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The Legacy of Jihad

Islamic Holy War and the Fate of Non-Muslims

Ed. by Andrew G. Bostom

Cover of The Legacy of Jihad
Writing in 1991, the late French theologian and philosopher Jacques Ellul observed,
    “In a major encyclopedia, one reads phrases such as: ‘Islam expanded in the eighth or ninth centuries...’; ‘This or that country passed into Muslim hands...’ But care is taken not to say how Islam expanded ... Regarding this expansion, little is said about jihad. And yet it all happened through war!”
The Legacy of Jihad provides a comprehensive, meticulously documented corrective to the genre of ahistorical assessments decried by Ellul. This unique, extensive compilation includes Muslim theological and juridical texts, eyewitness historical accounts by both Muslim and non-Muslim chroniclers, and essays by preeminent scholars analyzing jihad war and the ruling conditions imposed upon the non-Muslim peoples conquered by jihad campaigns.

The Legacy of Jihad reveals how, for well over a millennium, across three continents - Asia, Africa, and Europe - non-Muslims who were vanquished by jihad wars, became forced tributaries (called dhimmi in Arabic), in lieu of being slain. Under the dhimmi religious caste system, non-Muslims were subjected to legal and financial oppression, as well as social isolation.

Extensive primary and secondary source materials, many translated here for the first time into English, are presented, making clear that jihad conquests were brutal, imperialist advances, which spurred waves of Muslims to expropriate a vast expanse of lands and subdue millions of indigenous peoples.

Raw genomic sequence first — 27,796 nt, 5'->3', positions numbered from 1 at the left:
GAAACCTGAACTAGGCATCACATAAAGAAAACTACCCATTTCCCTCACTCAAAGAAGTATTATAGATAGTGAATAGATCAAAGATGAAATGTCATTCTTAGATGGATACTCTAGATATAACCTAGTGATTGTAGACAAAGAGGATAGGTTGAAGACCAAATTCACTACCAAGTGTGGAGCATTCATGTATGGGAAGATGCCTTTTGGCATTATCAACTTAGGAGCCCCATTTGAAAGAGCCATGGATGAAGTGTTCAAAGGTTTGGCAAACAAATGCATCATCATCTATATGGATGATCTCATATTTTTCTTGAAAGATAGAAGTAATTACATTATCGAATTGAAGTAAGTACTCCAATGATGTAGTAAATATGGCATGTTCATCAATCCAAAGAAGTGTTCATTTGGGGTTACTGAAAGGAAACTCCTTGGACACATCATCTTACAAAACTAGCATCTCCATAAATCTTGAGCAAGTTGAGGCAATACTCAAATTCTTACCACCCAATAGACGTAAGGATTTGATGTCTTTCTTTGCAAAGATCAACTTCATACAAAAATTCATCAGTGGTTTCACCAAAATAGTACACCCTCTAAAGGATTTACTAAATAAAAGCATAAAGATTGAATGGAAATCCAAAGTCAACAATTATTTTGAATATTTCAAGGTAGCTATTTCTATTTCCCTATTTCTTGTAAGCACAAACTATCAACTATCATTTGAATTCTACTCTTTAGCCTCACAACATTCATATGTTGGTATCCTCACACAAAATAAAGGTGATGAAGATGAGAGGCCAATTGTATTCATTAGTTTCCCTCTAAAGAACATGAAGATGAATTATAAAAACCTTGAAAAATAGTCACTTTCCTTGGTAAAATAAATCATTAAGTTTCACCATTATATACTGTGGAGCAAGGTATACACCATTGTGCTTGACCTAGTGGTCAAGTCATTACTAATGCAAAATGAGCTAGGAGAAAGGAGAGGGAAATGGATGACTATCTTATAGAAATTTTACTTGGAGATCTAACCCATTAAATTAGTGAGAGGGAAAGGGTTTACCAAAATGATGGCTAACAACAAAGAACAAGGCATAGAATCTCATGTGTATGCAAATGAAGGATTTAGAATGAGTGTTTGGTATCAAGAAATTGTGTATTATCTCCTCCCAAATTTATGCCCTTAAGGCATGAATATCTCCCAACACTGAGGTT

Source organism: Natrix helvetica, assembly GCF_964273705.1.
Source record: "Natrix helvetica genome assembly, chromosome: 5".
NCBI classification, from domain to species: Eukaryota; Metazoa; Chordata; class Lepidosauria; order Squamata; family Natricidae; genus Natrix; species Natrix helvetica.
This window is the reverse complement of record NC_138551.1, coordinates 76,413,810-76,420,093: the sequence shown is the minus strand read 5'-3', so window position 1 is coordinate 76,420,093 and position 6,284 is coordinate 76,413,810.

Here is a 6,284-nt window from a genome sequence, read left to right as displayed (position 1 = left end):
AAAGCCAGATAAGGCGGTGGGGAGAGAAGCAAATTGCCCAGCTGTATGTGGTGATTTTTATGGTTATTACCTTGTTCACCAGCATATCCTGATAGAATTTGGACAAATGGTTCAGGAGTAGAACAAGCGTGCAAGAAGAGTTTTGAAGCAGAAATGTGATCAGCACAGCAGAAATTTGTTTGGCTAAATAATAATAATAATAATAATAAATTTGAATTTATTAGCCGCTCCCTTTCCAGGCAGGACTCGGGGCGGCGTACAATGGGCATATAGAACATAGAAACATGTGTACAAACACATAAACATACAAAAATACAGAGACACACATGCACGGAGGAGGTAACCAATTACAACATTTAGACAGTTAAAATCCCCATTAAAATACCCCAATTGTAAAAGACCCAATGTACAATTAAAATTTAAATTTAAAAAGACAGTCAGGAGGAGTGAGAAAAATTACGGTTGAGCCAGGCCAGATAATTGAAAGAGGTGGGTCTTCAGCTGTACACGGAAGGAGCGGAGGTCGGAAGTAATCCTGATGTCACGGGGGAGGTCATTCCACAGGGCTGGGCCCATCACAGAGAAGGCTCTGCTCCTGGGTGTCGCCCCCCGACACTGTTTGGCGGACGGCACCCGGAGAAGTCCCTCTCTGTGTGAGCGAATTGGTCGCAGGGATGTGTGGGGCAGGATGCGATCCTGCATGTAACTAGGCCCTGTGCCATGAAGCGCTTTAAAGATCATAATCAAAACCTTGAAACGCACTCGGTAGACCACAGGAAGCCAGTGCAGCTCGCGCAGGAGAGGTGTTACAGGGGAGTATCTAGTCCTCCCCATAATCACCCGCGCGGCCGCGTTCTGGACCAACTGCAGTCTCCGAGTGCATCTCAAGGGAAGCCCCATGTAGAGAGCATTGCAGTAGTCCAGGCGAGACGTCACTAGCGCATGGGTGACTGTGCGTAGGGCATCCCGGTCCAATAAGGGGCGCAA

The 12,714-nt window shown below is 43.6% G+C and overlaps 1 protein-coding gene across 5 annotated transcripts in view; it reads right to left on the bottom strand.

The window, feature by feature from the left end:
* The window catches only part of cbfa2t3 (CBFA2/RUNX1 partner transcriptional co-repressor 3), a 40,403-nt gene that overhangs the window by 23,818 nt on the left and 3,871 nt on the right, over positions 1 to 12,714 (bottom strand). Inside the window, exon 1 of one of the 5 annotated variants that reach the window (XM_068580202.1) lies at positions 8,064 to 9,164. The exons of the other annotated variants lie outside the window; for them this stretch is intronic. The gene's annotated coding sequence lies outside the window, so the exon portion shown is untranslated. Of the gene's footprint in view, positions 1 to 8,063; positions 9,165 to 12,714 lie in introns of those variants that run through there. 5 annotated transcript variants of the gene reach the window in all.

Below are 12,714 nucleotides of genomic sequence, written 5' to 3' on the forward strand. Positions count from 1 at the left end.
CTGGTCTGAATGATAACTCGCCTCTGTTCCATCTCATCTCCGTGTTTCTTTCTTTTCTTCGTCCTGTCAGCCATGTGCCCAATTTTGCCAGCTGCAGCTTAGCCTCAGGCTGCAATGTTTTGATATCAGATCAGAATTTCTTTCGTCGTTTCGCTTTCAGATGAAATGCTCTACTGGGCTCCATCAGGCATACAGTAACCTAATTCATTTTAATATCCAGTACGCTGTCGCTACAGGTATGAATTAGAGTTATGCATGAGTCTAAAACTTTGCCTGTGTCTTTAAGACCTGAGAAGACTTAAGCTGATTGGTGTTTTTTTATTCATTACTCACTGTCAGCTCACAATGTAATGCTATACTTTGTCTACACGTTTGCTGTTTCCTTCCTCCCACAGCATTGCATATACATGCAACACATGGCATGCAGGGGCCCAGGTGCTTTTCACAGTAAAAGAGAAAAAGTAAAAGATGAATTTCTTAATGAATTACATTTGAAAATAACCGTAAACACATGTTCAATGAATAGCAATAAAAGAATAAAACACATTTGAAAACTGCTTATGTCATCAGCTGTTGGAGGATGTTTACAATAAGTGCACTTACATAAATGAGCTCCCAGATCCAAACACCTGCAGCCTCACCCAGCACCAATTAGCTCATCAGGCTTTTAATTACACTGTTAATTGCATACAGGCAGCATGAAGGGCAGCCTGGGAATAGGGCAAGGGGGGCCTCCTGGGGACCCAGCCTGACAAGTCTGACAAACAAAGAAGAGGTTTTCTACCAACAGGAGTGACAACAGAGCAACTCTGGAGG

Finally, the book examines how jihad war, as a permanent and uniquely Islamic institution, ultimately regulates the relations of Muslims with non-Muslims to this day. Scholars, educators, and interested lay readers will find this collection an invaluable resource.

Table of Contents

Introductory Quotes
A Note on the Cover Art
Foreword (Ibn Warraq)
p. 13
p. 15
p. 17
p. 20
Part 1: Jihad Conquests and he Imposition of Dhimmitude - A Survey
1. Jihad Conquests and the Imposition of Dhimmitude - A Survey p. 24

Part 2: Jihad in the Qur'an and Hadith
Jihad in the Qur'an
Classical and Modern Qur'anic Commentators on Qur'an 9:29
Jihad in the Hadith
p. 125
p. 127
p. 136

Part 3: Muslim Theologians and Jurists on Jihad: Classical Writings


Muwatta (Malik b. Annas)
[Untitled] (Ibn Abi Zayd al-Qayrawani)
Bidayat al-Mudjtahid (Averroes)
The Muqaddimah (Ibn Khaldun)
Legal War (Ibn Qudama)
Al-Siyasa al-shariyya (Ibn Tamiyya)
Kitab al-Kharaj (Abu Yusuf)
Siyar (Shaybani)
The Hidayah (Sheikh Burhanuddin Ali of Marghinan)
Al-Imam Muhammad ibn Idris al-Shaf'i's al-Risala fi us ul al-fiqh (Al-Shaf'i)
Al-Ahkam as-Sultaniyyah (Al-Mawardi)
Fatawa-i Jahandari (Ziauddin Barani)
Kitab al-Waiz fi fiqh madhab al-imam al-Saf'i (Al-Ghazali)
[Untitled] (Sirhindi)
[Untitled] (Sha Wali-Allah)
Shara'i'u 'l-Islam (Al-Hilli)
Jami'-i 'Abbasi: Yakdawrah-i fiqh-i (Muhammad al-Amili)
Risala-yi Sawa'iq al-Yahud (Muhammad Al-Majlisi)
1915 Ottoman Fatwa (Sheikh Shawish)
[Untitled] (Ayatollah Ruhollah Khomeini)
Jihad in the Cause of God (Sayyid Qutb)
[Untitled] (Yusuf al-Qaradawi)
p. 141
p. 146
p. 147
p. 161
p. 162
p. 165
p. 174
p. 182
p. 184
p. 186

p. 190
p. 196
p. 199

p. 200
p. 202
p. 205
p. 213
p. 216
p. 221
p. 226
p. 230
p. 248

Part 4: Jihad - Overviews from Important Twentieth-Century Scholars



The Jihad or Holy War according to the Malikite School (Edmond Fagnan)
The Holy War according to Ibn Hazm of Cordova (Roger Arnaldez)
The Law of War (Clement Huart)
Jihad (W.R.W. Gardner)
Classification of Persons (Nicolas P. Aghnides)
The Law of War: The Jihad (Majid Khadduri)
Jihad: An Introduction (Rudolph Peters)
War and Peace in Islam (Bassam Tibi)
Jihad and the Ideology of Enslavement (John Ralph Willis)
The Influence of Islam (Jacques Ellul)
p. 251

p. 267

p. 282
p. 293
p. 301
p. 305
p. 320
p. 326
p. 343

p. 354

Part 5: Jihad, Seventh through Eleventh Centuries: Summary Text
Color Insert - Color-Coded Maps: Jihad, Seventh through Eleventh Centuries; Illustrations of the Devshirme Levy, Conquest of Rhodes, and Siege of Budapest, with Descriptions p. 368

Part 6: Jihad in the Near East, Europe, and Asia Minor and on the Indian Subcontinent




Greek Christian and Other Accounts of the Muslim Conquests of the Near East (Demetrios Constantelos)